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Motorists Are Duty Bound to Yield the Right of Way to Pedestrians or Bicyclists

Traffic Rules and Regulations of the City of New York §4-03(a)(1)(i) provides “…vehicles turning right or left, shall yield the right of way to other vehicles and to pedestrians lawfully within the intersection or an adjacent crosswalk…” Many times, motorists make left turns onto a roadway without looking and seeing whether there are approaching vehicles, bicyclists or pedestrians entering the intersection, causing serious accidents.

The Appellate Division, Second Department is often faced with cases involving pedestrians or bicyclists struck by motor vehicles. Recently, just this year, the Appellate Division decided France Herly Bien-Aime v. Clare, —N.Y.S.2d—, 2015 NY Slip Op 00713 (2nd Dept., 1-28-2015) and Tsang v. New York City Transit Authority, —N.Y.S.2d—, 2015 NY Slip Op 00875 (2nd Dept., 2-4-2015)

In France, supra, the plaintiff was a pedestrian struck by a vehicle driven by the defendant as she walked across Bedford Avenue, at its intersection with Parkside Avenue, in Brooklyn. The plaintiff testified she stopped at the intersection before stepping onto the street. During that time, she observed traffic and saw the pedestrian “WALK” signal in her favor before entering the street and crossing over Bedford Avenue within the marked crosswalk. She testified she was more than halfway across the street, closer to the other side and still within the crosswalk, when she was struck on the right side by the defendant’s vehicle as it made a left turn into the intersection causing her to fall. The France Court found, based on plaintiff’s testimony, that she entered the intersection after exercising due care. The defendant motorist testified he did not remember looking for any pedestrians crossing the street when he was stopped on Parkside Avenue before making the left turn onto Bedford Avenue. He also testified he did not see the plaintiff pedestrian at any time before the accident, until he saw her on top of his vehicle’s hood, even though there was nothing obstructing his view of the roadway. The France Court granted plaintiff’s motion for summary judgment on the issue of liability and found the defendant failed to raise a triable issue of fact as to whether the plaintiff pedestrian was comparatively at fault for the happening of the accident.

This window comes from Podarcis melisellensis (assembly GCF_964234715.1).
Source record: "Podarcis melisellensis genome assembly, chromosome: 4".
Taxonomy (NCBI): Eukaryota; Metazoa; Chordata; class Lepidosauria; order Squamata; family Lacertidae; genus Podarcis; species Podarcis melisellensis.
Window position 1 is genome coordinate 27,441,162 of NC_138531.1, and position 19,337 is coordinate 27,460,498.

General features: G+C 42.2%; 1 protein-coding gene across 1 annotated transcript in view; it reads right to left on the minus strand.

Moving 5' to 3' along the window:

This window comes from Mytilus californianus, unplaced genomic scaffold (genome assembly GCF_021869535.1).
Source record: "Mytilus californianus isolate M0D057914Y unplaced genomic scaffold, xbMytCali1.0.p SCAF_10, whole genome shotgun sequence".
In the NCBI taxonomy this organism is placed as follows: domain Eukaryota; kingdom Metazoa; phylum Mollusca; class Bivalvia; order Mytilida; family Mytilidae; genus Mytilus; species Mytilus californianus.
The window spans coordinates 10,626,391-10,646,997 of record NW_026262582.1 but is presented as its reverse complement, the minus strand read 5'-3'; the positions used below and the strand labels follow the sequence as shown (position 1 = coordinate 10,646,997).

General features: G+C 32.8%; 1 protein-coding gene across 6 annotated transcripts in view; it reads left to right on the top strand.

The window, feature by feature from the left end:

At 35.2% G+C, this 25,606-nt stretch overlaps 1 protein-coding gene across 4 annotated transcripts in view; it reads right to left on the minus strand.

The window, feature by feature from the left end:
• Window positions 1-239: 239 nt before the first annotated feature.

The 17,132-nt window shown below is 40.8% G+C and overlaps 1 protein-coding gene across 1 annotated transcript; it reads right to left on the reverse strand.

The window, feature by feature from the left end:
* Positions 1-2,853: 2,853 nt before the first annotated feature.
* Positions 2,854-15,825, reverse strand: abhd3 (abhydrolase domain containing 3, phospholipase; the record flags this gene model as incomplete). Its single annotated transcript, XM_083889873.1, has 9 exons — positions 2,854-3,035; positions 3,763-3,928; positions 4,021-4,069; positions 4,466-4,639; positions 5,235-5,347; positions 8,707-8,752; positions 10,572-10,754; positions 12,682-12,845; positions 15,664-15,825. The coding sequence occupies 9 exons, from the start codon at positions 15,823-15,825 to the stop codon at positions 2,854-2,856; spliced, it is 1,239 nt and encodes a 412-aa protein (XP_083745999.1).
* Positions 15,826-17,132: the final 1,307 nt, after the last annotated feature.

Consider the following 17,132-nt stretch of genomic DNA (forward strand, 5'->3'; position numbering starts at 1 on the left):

In Tsang, supra, the plaintiff was a pedestrian struck by a New York City Transit Authority bus as she walked across Bath Avenue at its intersection with 25th Avenue, in Brooklyn. The plaintiff presented evidence the bus driver failed to yield the right of way to them, while they were crossing the street within the crosswalk with the pedestrian crossing signal in their favor. The Tsang Court found the evidence showed the pedestrians looked both ways before entering the crosswalk and during the course of crossing the street, and that they were hit from behind by the bus when they were approximately three quarters of the way across the street. The Tsang Court granted plaintiffs’ motion for summary judgment on the issue of liability and found the defendant failed to raise a triable issue of fact as to whether the plaintiffs were comparatively at fault in the happening of the accident.

Pedestrians and bicyclists face enormous dangers on the road. To ensure safety, it is important for pedestrians or bicyclists to look in all directions before proceeding through an intersection to ensure there are no approaching vehicles so close as to constitute a danger. Motorists are duty bound to see what with reasonable use of their senses can be seen on the roadway, particularly so when there are no obstructions in front of them.

If you or someone you love has suffered a serious injury in an automobile accident, you should contact the New York personal injury attorneys at Leav & Steinberg, LLP.